Wonder Woman Gets It Right
Gal Gadot wows for DC Comics: critics
By Arden Dier,  Newser Staff
Posted Jun 2, 2017 10:26 AM CDT

(Newser) – When an American pilot falls out of the sky onto an island inhabited by female warriors, an Amazonian princess gets pulled into World War I, convinced she can stop it. It helps that she has badass fighting skills. Oh, and superpowers. Here's what critics are saying about DC Comics' long-awaited Wonder Woman, which has a 93% positive rating at Rottten Tomatoes:

  • Thanks to "a mostly cheerful light touch" from director Patty Jenkins, Wonder Woman restores the "escapist fun" that's been missing from DC Comics movies since Christopher Reeve was Superman, Colin Covert writes at the Minneapolis Star Tribune. It has "campy charm." At the same time, it "blazes an amusing proto-feminist path," he writes. On the downside, it "lacks a compelling supervillain" and is somewhat bewildering.

  • The special effects are "uninspiring" and the action "slightly jerky," but Wonder Woman is still "a cut above nearly all the superhero movies" of the past few summers, writes Stephanie Zacharek at Time. She credits Gal Gadot, who is "simply marvelous" as a heroine both sweet and strong, though Connie Nielsen's "regal presence … elevates even the tiniest role" as Queen Hippolyta.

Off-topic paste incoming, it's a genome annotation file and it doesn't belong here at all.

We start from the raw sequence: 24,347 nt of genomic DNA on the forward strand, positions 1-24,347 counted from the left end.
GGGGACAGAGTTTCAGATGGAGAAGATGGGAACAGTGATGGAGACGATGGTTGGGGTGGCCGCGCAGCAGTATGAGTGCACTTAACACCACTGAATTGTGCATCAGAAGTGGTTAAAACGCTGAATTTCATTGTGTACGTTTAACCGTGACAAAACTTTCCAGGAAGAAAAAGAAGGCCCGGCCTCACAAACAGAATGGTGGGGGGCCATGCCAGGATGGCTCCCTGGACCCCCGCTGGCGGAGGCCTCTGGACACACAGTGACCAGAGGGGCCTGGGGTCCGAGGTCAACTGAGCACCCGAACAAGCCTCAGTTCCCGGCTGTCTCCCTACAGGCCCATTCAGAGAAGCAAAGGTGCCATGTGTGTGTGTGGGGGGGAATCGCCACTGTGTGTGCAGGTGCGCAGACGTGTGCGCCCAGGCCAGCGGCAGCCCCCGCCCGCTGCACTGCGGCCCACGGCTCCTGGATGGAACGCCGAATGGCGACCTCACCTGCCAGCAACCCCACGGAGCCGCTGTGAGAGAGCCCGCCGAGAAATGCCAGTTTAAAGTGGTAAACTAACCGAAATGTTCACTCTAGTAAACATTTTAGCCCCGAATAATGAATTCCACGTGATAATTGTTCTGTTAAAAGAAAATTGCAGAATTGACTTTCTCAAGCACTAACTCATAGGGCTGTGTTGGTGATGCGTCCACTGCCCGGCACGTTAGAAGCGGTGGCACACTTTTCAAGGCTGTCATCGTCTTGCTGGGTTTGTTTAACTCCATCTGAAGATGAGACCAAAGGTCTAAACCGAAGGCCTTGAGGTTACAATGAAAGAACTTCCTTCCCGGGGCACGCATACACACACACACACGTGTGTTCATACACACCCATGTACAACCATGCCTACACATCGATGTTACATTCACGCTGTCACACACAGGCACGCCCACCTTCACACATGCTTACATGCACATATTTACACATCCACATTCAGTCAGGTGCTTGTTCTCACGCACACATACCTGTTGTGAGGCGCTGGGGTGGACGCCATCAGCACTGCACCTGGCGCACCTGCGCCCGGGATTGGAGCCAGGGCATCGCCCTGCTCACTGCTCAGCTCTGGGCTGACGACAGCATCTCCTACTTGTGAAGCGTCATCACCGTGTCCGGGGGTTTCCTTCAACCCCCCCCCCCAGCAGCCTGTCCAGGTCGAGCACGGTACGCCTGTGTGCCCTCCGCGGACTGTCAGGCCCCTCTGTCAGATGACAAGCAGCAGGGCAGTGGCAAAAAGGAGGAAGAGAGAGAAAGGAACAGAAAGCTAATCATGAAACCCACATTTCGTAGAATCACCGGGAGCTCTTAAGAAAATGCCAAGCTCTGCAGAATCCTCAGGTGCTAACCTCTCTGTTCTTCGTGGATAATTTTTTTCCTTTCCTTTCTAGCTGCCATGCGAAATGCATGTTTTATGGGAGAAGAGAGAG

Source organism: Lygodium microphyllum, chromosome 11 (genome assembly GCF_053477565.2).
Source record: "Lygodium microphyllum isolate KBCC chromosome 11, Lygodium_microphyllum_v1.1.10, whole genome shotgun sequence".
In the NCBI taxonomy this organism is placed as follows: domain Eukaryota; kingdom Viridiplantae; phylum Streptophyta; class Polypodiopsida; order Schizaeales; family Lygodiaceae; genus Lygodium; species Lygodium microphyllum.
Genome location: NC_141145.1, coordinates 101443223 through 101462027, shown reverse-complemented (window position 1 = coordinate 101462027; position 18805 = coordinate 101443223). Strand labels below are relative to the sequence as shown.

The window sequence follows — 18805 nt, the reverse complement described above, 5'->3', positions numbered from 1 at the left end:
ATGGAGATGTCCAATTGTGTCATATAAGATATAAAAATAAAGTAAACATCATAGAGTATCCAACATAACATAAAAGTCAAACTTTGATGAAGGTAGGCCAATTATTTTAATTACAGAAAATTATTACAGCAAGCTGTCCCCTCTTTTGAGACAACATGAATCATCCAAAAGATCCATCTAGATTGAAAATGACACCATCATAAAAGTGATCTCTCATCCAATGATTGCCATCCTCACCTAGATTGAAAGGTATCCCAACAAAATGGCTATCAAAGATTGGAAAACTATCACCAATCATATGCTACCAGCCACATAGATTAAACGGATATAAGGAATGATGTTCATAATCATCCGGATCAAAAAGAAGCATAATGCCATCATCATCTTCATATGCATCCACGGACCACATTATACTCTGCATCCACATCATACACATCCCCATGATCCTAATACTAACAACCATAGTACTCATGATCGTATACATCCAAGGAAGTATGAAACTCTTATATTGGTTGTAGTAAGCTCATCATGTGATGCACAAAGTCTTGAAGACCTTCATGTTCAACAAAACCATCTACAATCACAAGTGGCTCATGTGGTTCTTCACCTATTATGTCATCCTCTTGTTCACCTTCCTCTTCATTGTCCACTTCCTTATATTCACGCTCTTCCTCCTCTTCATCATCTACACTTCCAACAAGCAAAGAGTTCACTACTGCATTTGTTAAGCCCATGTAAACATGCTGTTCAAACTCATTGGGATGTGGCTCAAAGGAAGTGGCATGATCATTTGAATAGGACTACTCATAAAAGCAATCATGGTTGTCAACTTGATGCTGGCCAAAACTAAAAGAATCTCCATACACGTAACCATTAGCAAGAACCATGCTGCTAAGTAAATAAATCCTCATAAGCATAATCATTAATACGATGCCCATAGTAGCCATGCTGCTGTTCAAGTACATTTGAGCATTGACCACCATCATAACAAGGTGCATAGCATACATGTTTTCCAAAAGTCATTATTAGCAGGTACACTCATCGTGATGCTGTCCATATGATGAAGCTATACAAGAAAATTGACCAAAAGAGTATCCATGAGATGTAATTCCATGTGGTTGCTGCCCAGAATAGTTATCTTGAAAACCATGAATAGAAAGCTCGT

• It's one of DC Comics' best movies yet, according to Kelly Lawler. Slamming together action, romance, comedy, war, and history, it "throws out the now very tired superhero movie formula" and "makes you feel good while you watch it," she writes at USA Today. "Gadot and [Chris] Pine have fantastic chemistry," she adds, but Gadot is "electric" on her own. And without the clutter of some other superhero action scenes, hers truly shine.
  • As Moira MacDonald puts it, Wonder Woman is "everything fans and moviegoers would want it to be: smart, swift, sometimes funny, occasionally dazzling and surprisingly soulful." Jenkins manages to lay the foundation for a franchise while "creating a movie that stands alone, she writes at the Seattle Times. But this is still Gadot's show. In "projecting both endless strength and quiet vulnerability," she makes Wonder Woman all her own.

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